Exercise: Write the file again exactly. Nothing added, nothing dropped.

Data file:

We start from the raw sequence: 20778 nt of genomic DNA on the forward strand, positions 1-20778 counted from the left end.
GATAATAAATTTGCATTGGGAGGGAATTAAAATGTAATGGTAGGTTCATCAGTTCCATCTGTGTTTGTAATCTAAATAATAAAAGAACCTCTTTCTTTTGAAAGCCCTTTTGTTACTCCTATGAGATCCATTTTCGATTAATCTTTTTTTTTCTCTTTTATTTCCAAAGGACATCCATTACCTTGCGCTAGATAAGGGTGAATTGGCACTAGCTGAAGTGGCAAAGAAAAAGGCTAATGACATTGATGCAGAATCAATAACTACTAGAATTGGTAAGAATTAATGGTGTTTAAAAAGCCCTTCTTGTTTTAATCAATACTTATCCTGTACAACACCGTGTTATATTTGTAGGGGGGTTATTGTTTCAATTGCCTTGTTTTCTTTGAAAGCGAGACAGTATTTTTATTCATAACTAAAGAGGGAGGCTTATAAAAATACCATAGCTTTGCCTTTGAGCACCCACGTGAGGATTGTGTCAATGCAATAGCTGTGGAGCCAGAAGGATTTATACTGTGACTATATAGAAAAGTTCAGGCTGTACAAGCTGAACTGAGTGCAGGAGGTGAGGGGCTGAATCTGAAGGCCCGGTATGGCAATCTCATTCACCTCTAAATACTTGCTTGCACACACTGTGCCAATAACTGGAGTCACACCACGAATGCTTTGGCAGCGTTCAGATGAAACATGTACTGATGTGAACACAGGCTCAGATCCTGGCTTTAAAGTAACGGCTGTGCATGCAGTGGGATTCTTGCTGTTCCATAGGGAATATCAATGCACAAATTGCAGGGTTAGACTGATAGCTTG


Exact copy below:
We start from the raw sequence: 20778 nt of genomic DNA on the forward strand, positions 1-20778 counted from the left end.
GATAATAAATTTGCATTGGGAGGGAATTAAAATGTAATGGTAGGTTCATCAGTTCCATCTGTGTTTGTAATCTAAATAATAAAAGAACCTCTTTCTTTTGAAAGCCCTTTTGTTACTCCTATGAGATCCATTTTCGATTAATCTTTTTTTTTCTCTTTTATTTCCAAAGGACATCCATTACCTTGCGCTAGATAAGGGTGAATTGGCACTAGCTGAAGTGGCAAAGAAAAAGGCTAATGACATTGATGCAGAATCAATAACTACTAGAATTGGTAAGAATTAATGGTGTTTAAAAAGCCCTTCTTGTTTTAATCAATACTTATCCTGTACAACACCGTGTTATATTTGTAGGGGGGTTATTGTTTCAATTGCCTTGTTTTCTTTGAAAGCGAGACAGTATTTTTATTCATAACTAAAGAGGGAGGCTTATAAAAATACCATAGCTTTGCCTTTGAGCACCCACGTGAGGATTGTGTCAATGCAATAGCTGTGGAGCCAGAAGGATTTATACTGTGACTATATAGAAAAGTTCAGGCTGTACAAGCTGAACTGAGTGCAGGAGGTGAGGGGCTGAATCTGAAGGCCCGGTATGGCAATCTCATTCACCTCTAAATACTTGCTTGCACACACTGTGCCAATAACTGGAGTCACACCACGAATGCTTTGGCAGCGTTCAGATGAAACATGTACTGATGTGAACACAGGCTCAGATCCTGGCTTTAAAGTAACGGCTGTGCATGCAGTGGGATTCTTGCTGTTCCATAGGGAATATCAATGCACAAATTGCAGGGTTAGACTGATAGCTTG